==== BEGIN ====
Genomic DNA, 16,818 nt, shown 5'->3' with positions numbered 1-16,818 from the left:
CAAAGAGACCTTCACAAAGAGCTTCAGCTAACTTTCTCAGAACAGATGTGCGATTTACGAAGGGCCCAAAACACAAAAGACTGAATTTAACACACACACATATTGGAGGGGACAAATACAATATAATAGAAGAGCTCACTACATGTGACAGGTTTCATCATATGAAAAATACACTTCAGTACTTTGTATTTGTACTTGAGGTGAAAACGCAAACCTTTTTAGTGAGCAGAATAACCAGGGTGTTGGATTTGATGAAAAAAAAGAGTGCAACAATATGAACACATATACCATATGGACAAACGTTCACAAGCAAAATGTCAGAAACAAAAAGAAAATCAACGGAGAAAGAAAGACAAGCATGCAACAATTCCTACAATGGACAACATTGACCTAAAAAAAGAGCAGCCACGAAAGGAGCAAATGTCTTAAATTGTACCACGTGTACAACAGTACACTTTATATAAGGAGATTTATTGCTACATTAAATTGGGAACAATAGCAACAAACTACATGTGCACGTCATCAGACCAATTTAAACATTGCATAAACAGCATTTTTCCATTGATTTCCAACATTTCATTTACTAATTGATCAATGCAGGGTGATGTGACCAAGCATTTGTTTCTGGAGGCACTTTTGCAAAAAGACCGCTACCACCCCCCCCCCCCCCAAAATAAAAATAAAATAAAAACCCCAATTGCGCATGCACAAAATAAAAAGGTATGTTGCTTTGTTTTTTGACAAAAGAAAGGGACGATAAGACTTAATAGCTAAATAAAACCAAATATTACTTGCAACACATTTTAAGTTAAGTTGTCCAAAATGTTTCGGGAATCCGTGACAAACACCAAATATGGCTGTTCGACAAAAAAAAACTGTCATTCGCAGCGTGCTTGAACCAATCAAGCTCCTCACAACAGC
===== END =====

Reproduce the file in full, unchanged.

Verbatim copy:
Genomic DNA, 16,818 nt, shown 5'->3' with positions numbered 1-16,818 from the left:
CAAAGAGACCTTCACAAAGAGCTTCAGCTAACTTTCTCAGAACAGATGTGCGATTTACGAAGGGCCCAAAACACAAAAGACTGAATTTAACACACACACATATTGGAGGGGACAAATACAATATAATAGAAGAGCTCACTACATGTGACAGGTTTCATCATATGAAAAATACACTTCAGTACTTTGTATTTGTACTTGAGGTGAAAACGCAAACCTTTTTAGTGAGCAGAATAACCAGGGTGTTGGATTTGATGAAAAAAAAGAGTGCAACAATATGAACACATATACCATATGGACAAACGTTCACAAGCAAAATGTCAGAAACAAAAAGAAAATCAACGGAGAAAGAAAGACAAGCATGCAACAATTCCTACAATGGACAACATTGACCTAAAAAAAGAGCAGCCACGAAAGGAGCAAATGTCTTAAATTGTACCACGTGTACAACAGTACACTTTATATAAGGAGATTTATTGCTACATTAAATTGGGAACAATAGCAACAAACTACATGTGCACGTCATCAGACCAATTTAAACATTGCATAAACAGCATTTTTCCATTGATTTCCAACATTTCATTTACTAATTGATCAATGCAGGGTGATGTGACCAAGCATTTGTTTCTGGAGGCACTTTTGCAAAAAGACCGCTACCACCCCCCCCCCCCCCAAAATAAAAATAAAATAAAAACCCCAATTGCGCATGCACAAAATAAAAAGGTATGTTGCTTTGTTTTTTGACAAAAGAAAGGGACGATAAGACTTAATAGCTAAATAAAACCAAATATTACTTGCAACACATTTTAAGTTAAGTTGTCCAAAATGTTTCGGGAATCCGTGACAAACACCAAATATGGCTGTTCGACAAAAAAAAACTGTCATTCGCAGCGTGCTTGAACCAATCAAGCTCCTCACAACAGC